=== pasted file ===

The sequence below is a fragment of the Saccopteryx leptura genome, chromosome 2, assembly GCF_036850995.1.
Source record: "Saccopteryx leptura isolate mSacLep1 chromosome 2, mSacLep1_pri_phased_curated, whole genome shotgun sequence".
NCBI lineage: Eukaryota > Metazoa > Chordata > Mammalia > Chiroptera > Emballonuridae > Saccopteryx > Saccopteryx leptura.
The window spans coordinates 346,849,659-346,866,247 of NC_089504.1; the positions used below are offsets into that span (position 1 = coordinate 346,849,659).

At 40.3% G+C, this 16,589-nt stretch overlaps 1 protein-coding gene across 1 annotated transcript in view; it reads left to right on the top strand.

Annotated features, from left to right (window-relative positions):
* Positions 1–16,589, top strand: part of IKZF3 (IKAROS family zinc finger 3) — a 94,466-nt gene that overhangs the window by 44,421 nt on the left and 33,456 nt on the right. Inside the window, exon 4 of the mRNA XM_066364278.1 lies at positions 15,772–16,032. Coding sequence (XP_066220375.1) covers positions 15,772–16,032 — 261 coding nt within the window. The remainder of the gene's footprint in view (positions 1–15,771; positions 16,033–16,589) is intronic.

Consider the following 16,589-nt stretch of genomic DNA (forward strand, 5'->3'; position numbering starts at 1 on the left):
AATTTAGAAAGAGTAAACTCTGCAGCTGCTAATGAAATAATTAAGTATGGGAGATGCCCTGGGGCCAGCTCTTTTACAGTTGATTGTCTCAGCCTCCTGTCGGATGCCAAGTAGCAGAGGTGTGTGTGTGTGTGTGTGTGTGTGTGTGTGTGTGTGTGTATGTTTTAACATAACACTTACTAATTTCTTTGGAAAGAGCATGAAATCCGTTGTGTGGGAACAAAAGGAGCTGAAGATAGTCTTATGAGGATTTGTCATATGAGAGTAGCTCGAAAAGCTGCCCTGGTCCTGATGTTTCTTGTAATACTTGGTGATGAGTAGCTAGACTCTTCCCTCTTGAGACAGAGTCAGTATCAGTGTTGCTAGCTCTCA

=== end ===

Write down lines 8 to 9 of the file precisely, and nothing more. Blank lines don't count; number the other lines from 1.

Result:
Consider the following 16,589-nt stretch of genomic DNA (forward strand, 5'->3'; position numbering starts at 1 on the left):
AATTTAGAAAGAGTAAACTCTGCAGCTGCTAATGAAATAATTAAGTATGGGAGATGCCCTGGGGCCAGCTCTTTTACAGTTGATTGTCTCAGCCTCCTGTCGGATGCCAAGTAGCAGAGGTGTGTGTGTGTGTGTGTGTGTGTGTGTGTGTGTGTGTGTATGTTTTAACATAACACTTACTAATTTCTTTGGAAAGAGCATGAAATCCGTTGTGTGGGAACAAAAGGAGCTGAAGATAGTCTTATGAGGATTTGTCATATGAGAGTAGCTCGAAAAGCTGCCCTGGTCCTGATGTTTCTTGTAATACTTGGTGATGAGTAGCTAGACTCTTCCCTCTTGAGACAGAGTCAGTATCAGTGTTGCTAGCTCTCA